The schematic similarities between this work and so many of his later portraits are remarkable. Lit from one side, the girl is painted from just above the knees, her
hands are clasped beside an open book that rests on her lap. This is a pose which O'Conor incorporated in many of the studio studies which he did in Paris over the following decades. Another common feature is the manner in which the model gazes into the distance, detached from the artist, perhaps absorbing what she has read in her book. The chair on which she is seated is placed in front of an open doorway with two vertical bands of colour to the left, one formed by the plain architrave of the door frame. The geometric shape formed by this type of backdrop also became a feature of many of the works that followed.

Photograph of a painting by the Irish artist, Roderic O’Conor

Young Girl in Pont-Aven Headdress

Oil on canvas laid on board, 15¼ x 11¾ inches
Provenance: Private collection, Brittany;
Thierry Martin, Brest;
Milmo-Penny Fine Art;
Private collection, Dublin
Milmo-Penny Fine Art, June 1990

The young girl portrayed here is probably about eight or nine and a few years younger than the girl in the previous study. There is a very slight resemblance between the two girls, not so much in the facial features but in their disposition and in the way their straw-coloured hair is pulled back under the headdress.
There are further similarities, especially in the side lighting and the familiar vacant gaze. The colouring is similarly low key but heightened by the green dappled background which graduates from light to dark as we move across the canvas. This type of gradation is taken to the extreme in works such as La Jeune Breton (Johnston cat.18), 1895, and is also found in his later paintings, for example, Jeune Fille au Bouquet de Violettes, shown below.

The attribution to O’Conor for this painting and the following one is traditional but the two studies show all the hallmarks of O’Conor’s work. Many aspects of the brushwork are comparable, right down to minute detail such as O'Conor's peculiar habit of lifting his brush away from the canvas at the end of a stroke, thereby creating a distinctive stipple. The working method is also familiar. The modelling is carried out with a minimum of fuss using a well charged brush drawn in single, confident strokes over a turpentine wash. The wash is light enough in some areas to allow the priming to show through.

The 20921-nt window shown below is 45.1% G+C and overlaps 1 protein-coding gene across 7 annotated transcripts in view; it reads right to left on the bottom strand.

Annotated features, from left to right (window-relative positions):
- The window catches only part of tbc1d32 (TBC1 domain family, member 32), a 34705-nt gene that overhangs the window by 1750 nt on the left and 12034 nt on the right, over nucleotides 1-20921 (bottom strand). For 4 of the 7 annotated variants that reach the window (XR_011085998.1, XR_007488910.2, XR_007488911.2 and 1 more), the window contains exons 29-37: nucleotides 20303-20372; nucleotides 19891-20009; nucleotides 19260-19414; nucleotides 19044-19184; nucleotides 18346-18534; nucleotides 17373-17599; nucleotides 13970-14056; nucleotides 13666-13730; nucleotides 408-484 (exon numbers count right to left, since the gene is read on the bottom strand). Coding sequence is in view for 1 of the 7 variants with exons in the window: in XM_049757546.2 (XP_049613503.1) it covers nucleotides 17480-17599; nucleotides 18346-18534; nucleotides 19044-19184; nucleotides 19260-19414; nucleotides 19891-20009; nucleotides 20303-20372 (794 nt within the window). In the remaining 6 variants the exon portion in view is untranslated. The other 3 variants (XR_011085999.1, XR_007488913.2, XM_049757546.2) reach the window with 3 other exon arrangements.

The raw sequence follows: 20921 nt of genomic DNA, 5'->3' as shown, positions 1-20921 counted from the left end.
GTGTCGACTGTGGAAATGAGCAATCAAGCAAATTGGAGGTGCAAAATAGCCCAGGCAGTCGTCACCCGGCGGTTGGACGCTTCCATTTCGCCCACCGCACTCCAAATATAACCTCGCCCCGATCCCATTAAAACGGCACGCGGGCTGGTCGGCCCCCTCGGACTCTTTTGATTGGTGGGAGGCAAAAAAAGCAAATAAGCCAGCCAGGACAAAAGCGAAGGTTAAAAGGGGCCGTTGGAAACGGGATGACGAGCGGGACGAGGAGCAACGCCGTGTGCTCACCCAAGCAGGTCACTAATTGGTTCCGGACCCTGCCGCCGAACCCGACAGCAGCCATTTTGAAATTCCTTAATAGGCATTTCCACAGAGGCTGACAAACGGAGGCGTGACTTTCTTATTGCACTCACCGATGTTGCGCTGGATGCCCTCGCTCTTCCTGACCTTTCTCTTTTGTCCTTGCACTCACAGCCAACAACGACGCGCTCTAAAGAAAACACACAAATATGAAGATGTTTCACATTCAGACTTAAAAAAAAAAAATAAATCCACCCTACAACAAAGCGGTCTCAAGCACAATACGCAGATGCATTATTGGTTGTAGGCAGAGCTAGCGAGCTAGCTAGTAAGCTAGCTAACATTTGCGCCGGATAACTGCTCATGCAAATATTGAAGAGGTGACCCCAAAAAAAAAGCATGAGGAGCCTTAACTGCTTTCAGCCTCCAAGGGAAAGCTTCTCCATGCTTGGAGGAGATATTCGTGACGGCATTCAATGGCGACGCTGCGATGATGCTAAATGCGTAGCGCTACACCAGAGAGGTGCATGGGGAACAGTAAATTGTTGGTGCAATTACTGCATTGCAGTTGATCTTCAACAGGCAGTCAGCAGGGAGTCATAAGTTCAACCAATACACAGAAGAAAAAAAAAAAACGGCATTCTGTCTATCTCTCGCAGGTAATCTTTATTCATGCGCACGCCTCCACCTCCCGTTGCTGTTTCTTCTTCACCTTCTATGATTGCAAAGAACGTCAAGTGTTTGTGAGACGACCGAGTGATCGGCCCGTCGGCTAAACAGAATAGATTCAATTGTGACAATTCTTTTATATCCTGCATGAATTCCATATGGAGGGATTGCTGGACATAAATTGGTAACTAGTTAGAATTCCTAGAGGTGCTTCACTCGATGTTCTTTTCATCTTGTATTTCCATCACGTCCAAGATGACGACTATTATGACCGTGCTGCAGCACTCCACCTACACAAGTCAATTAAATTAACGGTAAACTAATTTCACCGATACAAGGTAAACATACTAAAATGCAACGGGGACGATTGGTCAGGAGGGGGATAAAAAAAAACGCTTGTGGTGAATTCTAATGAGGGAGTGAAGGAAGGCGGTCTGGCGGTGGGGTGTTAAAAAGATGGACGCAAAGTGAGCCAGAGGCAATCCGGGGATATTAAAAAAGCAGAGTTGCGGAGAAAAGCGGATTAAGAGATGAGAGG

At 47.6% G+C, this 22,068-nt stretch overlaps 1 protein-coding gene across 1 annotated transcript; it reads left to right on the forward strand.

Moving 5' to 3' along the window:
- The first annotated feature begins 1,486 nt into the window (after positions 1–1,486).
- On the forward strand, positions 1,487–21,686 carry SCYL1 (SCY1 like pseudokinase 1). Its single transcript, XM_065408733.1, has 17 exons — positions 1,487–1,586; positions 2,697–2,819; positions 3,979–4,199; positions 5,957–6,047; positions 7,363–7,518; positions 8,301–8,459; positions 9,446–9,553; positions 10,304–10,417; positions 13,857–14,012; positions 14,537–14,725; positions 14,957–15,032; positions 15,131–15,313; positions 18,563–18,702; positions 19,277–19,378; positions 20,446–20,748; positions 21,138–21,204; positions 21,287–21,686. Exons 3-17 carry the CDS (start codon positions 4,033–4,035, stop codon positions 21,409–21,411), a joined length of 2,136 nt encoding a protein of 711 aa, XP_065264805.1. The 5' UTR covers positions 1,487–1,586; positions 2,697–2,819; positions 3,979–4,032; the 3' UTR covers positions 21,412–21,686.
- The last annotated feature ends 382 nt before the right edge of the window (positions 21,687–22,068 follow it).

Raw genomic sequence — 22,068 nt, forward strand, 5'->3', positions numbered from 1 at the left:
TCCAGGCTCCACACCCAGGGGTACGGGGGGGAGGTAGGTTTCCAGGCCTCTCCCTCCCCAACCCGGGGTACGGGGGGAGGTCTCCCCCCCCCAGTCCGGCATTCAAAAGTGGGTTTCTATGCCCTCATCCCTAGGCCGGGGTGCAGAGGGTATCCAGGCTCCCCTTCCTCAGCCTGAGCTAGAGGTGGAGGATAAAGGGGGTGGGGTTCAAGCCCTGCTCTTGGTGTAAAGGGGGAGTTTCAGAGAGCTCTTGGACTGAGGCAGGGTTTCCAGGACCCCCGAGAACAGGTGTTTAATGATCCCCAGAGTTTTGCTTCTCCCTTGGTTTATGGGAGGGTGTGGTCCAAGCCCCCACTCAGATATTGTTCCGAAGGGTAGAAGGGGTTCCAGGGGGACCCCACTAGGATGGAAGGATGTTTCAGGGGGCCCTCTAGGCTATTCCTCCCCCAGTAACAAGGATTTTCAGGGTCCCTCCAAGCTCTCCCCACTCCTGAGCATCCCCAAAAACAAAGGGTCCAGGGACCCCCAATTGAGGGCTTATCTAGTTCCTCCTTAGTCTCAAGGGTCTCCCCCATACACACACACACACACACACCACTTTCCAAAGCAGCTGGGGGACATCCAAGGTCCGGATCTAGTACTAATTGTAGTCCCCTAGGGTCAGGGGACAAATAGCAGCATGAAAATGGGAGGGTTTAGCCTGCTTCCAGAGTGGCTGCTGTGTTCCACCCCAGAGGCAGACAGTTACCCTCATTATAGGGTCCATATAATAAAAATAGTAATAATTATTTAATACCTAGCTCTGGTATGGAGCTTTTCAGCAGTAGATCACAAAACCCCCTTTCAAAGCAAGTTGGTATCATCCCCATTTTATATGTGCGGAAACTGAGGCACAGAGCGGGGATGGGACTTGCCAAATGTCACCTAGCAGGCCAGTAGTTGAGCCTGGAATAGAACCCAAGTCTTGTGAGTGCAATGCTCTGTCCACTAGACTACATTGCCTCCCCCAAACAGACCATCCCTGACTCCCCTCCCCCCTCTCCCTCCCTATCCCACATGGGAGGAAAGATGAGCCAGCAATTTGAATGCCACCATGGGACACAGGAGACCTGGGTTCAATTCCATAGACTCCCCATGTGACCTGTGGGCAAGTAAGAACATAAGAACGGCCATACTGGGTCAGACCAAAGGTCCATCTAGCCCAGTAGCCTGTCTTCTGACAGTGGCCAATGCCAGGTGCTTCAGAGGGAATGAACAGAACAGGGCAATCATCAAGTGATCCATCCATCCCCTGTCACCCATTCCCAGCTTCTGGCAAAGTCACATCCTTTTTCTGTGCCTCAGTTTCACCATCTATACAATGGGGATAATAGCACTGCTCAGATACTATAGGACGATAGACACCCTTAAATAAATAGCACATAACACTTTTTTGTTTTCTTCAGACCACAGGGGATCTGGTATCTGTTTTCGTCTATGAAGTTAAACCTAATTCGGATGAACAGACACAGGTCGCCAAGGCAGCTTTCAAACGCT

This painting was possibly sold at the O’Conor Studio Sale in the Hotel Drouot, Paris on the 7th of February 1956. The canvas on which it is painted has the same warp and weave count and similar high warp pattern as that supplied to O'Conor by his colourman, Blanchet, from an address at rue Saint Benoit in Paris. The canvas has been laid down on a  fibreboard, which possibly obscures the atelier stamp.

Photograph of a painting by the Irish artist, Roderic O’Conor

Young Breton Girl

Oil on artist on board, reinforced, 15¾ x 12¾ inches
Provenance: Private collection, Brittany;
Thierry Martin, Brest;
Milmo-Penny Fine Art;
Private collection, Dublin
Milmo-Penny Fine Art, June 1990

This type of sketch is often more appealing than a highly finished canvas. Although related to the previous work, there are differences in handling and were most likely painted a year or so apart. She is a little older than the two previous examples, perhaps fourteen or so, and wears a distinctive headdress. The white front of the costume is unusual and it may be that she is a postulant from one of the convents.
The expression on her face is captivating. Typically, she appears to be lost in thought and a little sad. Many of O’Conor’s models were portrayed in this way, both male and female, from the first Breton paintings to his final portraits from the Paris studio. Indeed, in his various self-portraits, O'Conor characterises himself in a similar manner.

These are among O’Conor’s last Breton figure studies. By this time, he had reverted to an academic style, more reminiscent of the Antwerp academy and far removed from his extraordinary expressionist paintings. As a highly perceptive individual, O’Conor must have been aware that he had completed a full circle. With the disintegration of the mainstream Pont-Aven School, he would soon have to move on in search of fresh inspiration.

This painting was possibly sold at the O’Conor Studio Sale in the Hotel Drouot, Paris on the 7th of February 1956. The thin artist board that supports the work is identical to that which was used by O'Conor. It is reinforced with a fibreboard backing, which possibly obscures the atelier stamp.

See also:
Roderic O'Conor: Paris Interiors

Roderic O'Conor: Still Life
Roderic O'Conor: Biography